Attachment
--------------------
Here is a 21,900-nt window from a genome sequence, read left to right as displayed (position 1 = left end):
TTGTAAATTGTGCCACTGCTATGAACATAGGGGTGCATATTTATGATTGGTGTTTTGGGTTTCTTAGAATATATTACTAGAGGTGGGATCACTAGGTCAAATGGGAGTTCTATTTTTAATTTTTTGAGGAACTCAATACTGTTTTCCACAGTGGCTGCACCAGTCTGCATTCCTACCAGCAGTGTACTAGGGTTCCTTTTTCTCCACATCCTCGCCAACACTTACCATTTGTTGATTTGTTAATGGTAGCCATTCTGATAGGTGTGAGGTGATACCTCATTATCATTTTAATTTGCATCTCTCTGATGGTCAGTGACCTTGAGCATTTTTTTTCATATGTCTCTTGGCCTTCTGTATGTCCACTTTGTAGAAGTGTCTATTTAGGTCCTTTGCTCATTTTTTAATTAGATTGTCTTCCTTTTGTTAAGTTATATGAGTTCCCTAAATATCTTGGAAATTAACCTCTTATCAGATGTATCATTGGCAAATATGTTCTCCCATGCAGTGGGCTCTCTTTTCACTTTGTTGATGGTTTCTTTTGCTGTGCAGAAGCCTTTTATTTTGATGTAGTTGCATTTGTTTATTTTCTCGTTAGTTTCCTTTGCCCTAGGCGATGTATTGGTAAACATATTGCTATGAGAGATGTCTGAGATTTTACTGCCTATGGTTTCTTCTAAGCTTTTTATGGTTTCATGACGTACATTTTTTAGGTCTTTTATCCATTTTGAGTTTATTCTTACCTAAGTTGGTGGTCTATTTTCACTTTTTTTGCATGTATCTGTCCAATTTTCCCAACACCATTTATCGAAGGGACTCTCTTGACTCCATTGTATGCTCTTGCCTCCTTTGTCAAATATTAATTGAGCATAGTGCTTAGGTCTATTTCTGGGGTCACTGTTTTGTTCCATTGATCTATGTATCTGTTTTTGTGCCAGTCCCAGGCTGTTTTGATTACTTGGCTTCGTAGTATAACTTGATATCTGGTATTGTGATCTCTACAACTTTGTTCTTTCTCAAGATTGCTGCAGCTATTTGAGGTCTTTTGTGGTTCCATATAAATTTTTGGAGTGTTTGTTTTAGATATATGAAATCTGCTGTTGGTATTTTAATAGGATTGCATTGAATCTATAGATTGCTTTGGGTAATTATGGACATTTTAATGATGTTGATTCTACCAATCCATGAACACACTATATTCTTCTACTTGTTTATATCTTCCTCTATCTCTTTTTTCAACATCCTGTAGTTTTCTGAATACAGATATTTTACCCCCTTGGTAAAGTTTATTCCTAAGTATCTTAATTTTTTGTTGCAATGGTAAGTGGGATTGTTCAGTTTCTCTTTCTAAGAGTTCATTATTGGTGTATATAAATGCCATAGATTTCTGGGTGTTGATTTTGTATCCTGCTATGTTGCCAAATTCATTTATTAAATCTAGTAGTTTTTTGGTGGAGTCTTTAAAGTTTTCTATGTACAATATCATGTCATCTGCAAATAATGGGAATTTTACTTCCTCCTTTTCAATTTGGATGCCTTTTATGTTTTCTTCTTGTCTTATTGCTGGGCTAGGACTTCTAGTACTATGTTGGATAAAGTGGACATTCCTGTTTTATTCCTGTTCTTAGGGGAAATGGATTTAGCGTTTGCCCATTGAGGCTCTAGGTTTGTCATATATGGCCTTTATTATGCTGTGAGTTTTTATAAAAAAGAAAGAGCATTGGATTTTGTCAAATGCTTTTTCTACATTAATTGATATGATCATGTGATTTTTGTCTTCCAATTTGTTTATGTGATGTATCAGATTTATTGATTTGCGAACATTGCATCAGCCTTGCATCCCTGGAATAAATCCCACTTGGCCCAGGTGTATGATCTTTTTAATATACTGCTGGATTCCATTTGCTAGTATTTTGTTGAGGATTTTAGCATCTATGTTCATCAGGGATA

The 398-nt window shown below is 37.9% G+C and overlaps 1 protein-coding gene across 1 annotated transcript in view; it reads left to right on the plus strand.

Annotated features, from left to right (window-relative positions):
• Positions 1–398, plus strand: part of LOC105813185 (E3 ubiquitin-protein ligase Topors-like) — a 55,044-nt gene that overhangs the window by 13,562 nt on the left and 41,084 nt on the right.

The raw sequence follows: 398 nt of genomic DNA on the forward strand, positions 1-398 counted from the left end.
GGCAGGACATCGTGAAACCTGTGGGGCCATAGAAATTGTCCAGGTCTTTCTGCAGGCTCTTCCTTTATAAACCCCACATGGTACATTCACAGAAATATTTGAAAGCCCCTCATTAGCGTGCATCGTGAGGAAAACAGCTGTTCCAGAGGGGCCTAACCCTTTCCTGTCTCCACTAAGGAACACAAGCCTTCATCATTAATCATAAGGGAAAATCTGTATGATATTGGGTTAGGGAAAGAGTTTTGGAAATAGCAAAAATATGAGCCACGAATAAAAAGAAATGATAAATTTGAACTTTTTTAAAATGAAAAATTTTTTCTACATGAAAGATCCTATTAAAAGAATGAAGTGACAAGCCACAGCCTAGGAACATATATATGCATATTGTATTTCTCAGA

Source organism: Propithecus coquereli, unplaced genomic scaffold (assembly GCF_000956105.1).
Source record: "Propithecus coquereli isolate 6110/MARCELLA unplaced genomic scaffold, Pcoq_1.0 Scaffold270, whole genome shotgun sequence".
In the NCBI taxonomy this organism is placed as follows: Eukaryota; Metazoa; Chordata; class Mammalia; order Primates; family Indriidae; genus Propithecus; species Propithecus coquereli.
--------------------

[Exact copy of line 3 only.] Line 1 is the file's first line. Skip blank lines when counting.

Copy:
The 398-nt window shown below is 37.9% G+C and overlaps 1 protein-coding gene across 1 annotated transcript in view; it reads left to right on the plus strand.